VAR Viewpoint

Reseller issues in open systems

VARs and marketers should work together to develop effective Internet strategies.

Internet Promotion: Not Just Advertising

The Internet is changing from a sophisticated computer network to a public medium. Following their use of other public media-television, radio, and print-businesses are increasingly using the Internet to communicate with customers and reach out to prospects.

This activity-known to marketers as promotion-is relatively new to the Internet. But like many other things associated with the Internet, promotional activities appear to be growing rapidly. The Internet's advertising revenues, pegged at almost $40 million in 1995, are projected to exceed $2 billion annually by the decade's end. Dollar estimates for other Internet-based promotional activities are hard to come by, but my guess is that their implementation costs equal or exceed those of Internet advertising. In a recent poll of U.S. companies, 38 percent said that they had an Internet presence and an equal number expected to have one within two years.

While $40 million pales in comparison to the $37 billion in advertising revenues that drive today's television industry, advertising is just one facet of current Internet promotion. It is likely that eventually the Internet will develop new forms of promotion not obviously predicted by the traditional media and their promotions.

Are there opportunities in Internet promotion for VARs? There most certainly are, but they may not be lurking in the usual places. The IS department-the traditional target for VARs in corporate America-may not be where the action is when it comes to Internet promotions.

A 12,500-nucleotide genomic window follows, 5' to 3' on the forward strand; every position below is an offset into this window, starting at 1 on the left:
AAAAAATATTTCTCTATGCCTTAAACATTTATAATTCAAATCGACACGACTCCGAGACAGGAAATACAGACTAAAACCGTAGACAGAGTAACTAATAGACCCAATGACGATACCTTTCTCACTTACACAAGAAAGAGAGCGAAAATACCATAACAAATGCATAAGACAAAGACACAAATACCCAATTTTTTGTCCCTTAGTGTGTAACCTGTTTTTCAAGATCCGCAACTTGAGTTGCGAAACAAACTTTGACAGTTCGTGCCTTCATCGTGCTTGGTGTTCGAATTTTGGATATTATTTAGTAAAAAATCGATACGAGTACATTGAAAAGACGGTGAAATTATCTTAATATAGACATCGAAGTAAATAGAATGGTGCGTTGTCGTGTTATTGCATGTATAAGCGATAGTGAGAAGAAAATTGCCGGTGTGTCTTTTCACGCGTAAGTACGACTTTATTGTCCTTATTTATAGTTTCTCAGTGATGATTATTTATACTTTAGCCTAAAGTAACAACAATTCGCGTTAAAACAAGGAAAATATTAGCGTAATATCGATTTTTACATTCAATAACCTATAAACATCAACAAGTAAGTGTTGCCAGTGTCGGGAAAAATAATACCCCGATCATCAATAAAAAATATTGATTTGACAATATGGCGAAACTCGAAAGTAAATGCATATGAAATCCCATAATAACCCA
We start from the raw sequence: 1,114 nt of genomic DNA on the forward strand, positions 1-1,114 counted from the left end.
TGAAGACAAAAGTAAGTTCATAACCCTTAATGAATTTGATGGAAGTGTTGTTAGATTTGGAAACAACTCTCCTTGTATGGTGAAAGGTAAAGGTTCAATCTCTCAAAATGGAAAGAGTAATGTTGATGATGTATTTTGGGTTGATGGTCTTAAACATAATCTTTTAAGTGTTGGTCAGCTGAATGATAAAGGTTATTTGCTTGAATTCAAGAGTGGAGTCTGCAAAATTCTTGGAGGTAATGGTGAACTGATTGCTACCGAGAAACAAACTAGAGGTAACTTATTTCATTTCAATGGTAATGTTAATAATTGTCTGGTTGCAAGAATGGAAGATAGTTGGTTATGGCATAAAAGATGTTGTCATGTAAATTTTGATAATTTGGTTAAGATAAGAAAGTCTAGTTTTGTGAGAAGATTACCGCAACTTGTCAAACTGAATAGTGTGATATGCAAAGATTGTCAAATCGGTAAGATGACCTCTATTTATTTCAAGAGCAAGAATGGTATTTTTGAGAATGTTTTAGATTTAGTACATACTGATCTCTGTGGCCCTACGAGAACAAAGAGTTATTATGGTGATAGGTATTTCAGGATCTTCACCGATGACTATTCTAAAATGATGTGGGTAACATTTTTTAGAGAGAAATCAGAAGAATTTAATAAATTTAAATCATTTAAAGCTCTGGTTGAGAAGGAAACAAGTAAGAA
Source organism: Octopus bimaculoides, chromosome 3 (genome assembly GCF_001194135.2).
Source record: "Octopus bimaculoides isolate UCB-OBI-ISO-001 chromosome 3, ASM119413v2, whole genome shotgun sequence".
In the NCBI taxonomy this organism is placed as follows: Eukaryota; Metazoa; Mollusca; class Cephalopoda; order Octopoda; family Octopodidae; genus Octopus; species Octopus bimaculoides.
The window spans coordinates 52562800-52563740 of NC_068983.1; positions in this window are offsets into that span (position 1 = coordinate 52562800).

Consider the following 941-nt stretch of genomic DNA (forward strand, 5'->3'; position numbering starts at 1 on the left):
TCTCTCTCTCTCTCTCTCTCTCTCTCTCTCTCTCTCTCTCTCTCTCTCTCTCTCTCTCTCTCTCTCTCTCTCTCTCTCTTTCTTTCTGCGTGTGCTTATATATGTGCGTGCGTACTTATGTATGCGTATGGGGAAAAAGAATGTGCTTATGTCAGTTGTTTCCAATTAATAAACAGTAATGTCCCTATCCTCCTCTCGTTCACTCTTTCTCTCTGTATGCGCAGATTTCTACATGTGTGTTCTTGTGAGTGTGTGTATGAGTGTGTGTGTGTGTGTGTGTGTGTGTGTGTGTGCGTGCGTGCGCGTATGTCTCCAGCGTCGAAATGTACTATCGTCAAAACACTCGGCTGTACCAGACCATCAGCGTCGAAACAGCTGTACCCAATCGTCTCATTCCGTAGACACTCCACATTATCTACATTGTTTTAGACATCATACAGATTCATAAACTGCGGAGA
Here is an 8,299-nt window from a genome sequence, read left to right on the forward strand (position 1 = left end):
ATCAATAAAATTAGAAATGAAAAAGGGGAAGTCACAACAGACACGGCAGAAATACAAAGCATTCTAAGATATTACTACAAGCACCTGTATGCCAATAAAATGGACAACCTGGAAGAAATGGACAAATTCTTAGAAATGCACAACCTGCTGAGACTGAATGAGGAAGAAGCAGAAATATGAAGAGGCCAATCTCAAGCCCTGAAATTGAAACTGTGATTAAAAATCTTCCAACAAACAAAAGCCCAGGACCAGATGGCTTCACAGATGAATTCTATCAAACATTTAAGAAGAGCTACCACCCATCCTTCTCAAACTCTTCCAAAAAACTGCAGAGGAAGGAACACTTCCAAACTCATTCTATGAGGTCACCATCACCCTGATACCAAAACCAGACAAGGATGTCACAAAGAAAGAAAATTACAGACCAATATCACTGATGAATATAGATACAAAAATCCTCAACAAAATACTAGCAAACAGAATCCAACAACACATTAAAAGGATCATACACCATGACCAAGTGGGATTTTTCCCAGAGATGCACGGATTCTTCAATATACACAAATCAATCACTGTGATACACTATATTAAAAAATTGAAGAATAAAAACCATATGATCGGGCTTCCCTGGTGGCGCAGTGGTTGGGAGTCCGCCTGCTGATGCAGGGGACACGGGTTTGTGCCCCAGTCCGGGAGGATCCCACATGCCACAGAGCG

The interactive marketing columnist for a national consumer marketing magazine recently cautioned readers about involving their IS group in Internet marketing. His line of reasoning may be questionable, but it's important to know what kinds of advice marketers are getting. The columnist concluded that, when promoting business over the Internet, marketers should seek an "outside provider."

I am not surprised that the columnist, coming from the marketing community, sees Internet promotion as something that corporate marketing departments can handle directly with outside vendors. Marketing departments do that all the time with other media. Consumer-oriented television commercials, print ads, direct mail, and other promotions are rarely executed in-house. Corporations are spinning off their in-house teleproduction facilities and art departments even as they spend more money on similar outside services.

Meanwhile, the Internet promotions business is emerging, and the market is being educated. What actions can VARs take to ensure that they participate as outside providers?

A Course of Action

First, VARs need to understand the marketing profession and the key players in their community or industry. Who are the agencies that plan and oversee advertising and other promotions for VARs' customers? Which agencies are looking for an edge when pitching the next client? What are the current marketing hot buttons for target industries and customers?